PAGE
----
A 21st Century Strategy for America's Great Outdoors
Memorandum for the Secretary of the Interior[,] the Secretary of Agriculture[,] the Administrator of the Environmental Protection Agency[, and] the Chair of the Council on Environmental Quality
Americans are blessed with a vast and varied natural heritage. From mountains to deserts and from sea to shining sea, America's great outdoors have shaped the rugged independence and sense of community that define the American spirit. Our working landscapes, cultural sites, parks, coasts, wild lands, rivers, and streams are gifts that we have inherited from previous generations. They are the places that offer us refuge from daily demands, renew our spirits, and enhance our fondest memories, whether they are fishing with a grandchild in a favorite spot, hiking a trail with a friend, or enjoying a family picnic in a neighborhood park. They also are our farms, ranches, and forests—the working lands that have fed and sustained us for generations. Americans take pride in these places, and share a responsibility to preserve them for our children and grandchildren.
Today, however, we are losing touch with too many of the places and proud traditions that have helped to make America special. Farms, ranches, forests, and other valuable natural resources are disappearing at an alarming rate. Families are spending less time together enjoying their natural surroundings. Despite our conservation efforts, too many of our fields are becoming fragmented, too many of our rivers and streams are becoming polluted, and we are losing our connection to the parks, wild places, and open spaces we grew up with and cherish. Children, especially, are spending less time outside running and playing, fishing and hunting, and connecting to the outdoors just down the street or outside of town.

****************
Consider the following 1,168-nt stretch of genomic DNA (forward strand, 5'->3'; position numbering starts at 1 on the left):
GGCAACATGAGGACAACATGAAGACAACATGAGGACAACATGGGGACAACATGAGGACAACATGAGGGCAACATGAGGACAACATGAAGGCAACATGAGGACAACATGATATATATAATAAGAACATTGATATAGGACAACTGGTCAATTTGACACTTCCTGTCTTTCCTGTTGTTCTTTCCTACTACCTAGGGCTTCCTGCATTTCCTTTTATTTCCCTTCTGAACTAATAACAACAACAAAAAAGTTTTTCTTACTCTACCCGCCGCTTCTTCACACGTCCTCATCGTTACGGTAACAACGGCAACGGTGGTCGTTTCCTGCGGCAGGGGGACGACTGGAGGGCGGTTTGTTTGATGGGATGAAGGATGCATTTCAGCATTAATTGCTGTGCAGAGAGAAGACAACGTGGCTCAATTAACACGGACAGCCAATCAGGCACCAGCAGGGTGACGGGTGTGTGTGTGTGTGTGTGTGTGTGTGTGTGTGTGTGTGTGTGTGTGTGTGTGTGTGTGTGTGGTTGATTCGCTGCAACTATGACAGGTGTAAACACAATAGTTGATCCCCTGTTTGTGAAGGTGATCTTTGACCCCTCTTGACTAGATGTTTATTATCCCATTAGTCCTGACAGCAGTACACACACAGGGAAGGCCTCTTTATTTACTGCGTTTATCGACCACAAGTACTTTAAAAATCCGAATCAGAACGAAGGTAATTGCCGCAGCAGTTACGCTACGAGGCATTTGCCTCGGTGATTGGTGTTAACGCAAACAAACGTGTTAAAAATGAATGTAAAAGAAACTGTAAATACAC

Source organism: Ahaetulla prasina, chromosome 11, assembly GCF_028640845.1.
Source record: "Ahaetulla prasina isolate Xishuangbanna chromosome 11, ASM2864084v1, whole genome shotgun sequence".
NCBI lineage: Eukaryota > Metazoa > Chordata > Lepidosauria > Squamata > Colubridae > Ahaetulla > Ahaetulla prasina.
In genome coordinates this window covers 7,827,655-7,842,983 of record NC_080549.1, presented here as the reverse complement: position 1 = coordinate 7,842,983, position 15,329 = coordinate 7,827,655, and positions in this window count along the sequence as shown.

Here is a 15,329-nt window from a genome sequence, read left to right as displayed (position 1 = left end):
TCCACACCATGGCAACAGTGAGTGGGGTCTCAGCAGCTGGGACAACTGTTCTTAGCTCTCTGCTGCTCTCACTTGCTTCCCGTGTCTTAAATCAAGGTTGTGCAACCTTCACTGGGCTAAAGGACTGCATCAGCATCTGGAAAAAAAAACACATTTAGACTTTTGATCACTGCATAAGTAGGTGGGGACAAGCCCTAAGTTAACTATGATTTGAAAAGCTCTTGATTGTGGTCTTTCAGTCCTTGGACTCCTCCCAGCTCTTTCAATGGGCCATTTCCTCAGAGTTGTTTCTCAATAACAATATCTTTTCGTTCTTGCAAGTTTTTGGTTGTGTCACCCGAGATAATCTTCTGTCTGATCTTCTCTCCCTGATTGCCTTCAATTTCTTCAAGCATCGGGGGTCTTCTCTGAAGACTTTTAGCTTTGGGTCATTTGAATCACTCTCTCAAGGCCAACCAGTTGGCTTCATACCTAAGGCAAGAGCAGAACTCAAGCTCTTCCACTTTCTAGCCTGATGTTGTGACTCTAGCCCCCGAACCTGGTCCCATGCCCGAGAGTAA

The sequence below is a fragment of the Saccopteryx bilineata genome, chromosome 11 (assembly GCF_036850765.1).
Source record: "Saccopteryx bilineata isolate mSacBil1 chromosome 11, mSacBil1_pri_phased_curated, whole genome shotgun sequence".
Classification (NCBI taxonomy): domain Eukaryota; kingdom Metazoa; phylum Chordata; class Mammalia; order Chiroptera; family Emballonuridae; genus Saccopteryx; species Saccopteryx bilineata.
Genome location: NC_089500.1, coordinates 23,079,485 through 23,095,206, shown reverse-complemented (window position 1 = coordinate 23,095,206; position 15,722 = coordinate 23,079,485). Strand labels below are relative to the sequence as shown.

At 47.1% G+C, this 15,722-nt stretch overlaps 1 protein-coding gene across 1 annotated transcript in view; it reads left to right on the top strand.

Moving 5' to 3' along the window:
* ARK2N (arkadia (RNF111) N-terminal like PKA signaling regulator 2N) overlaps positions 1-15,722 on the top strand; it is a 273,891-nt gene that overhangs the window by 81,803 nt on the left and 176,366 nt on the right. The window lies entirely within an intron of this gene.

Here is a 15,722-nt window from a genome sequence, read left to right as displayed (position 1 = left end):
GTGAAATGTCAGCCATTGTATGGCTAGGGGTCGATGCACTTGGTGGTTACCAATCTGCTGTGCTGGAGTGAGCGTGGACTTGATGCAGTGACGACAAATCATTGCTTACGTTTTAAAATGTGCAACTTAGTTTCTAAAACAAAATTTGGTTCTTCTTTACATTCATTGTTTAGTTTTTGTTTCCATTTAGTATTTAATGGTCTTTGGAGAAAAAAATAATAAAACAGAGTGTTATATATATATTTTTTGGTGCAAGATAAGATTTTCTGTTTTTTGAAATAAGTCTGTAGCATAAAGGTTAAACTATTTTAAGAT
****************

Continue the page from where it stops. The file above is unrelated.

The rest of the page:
Across America, communities are uniting to protect the places they love, and developing new approaches to saving and enjoying the outdoors. They are bringing together farmers and ranchers, land trusts, recreation and conservation groups, sportsmen, community park groups, governments and industry, and people from all over the country to develop new partnerships and innovative programs to protect and restore our outdoors legacy. However, these efforts are often scattered and sometimes insufficient. The Federal Government, the Nation's largest land manager, has a responsibility to engage with these partners to help develop a conservation agenda worthy of the 21st Century. We must look to the private sector and nonprofit organizations, as well as towns, cities, and States, and the people who live and work in them, to identify the places that mean the most to Americans, and leverage the support of the Federal Government to help these community-driven efforts to succeed. Through these partnerships, we will work to connect these outdoor spaces to each other, and to reconnect Americans to them.
For these reasons, it is hereby ordered as follows:
Section 1. Establishment.
(a) There is established the America's Great Outdoors Initiative (Initiative), to be led by the Secretaries of the Interior and Agriculture, the Administrator of the Environmental Protection Agency, and the Chair of the Council on Environmental Quality (CEQ) and implemented in coordination with the agencies listed in section 2(b) of this memorandum. The Initiative may Start Printed Page 20768include the heads of other executive branch departments, agencies, and offices (agencies) as the President may, from time to time, designate.
(b) The goals of the Initiative shall be to:(i) Reconnect Americans, especially children, to America's rivers and waterways, landscapes of national significance, ranches, farms and forests, great parks, and coasts and beaches by exploring a variety of efforts, including:
(A) promoting community-based recreation and conservation, including local parks, greenways, beaches, and waterways;
(B) advancing job and volunteer opportunities related to conservation and outdoor recreation; and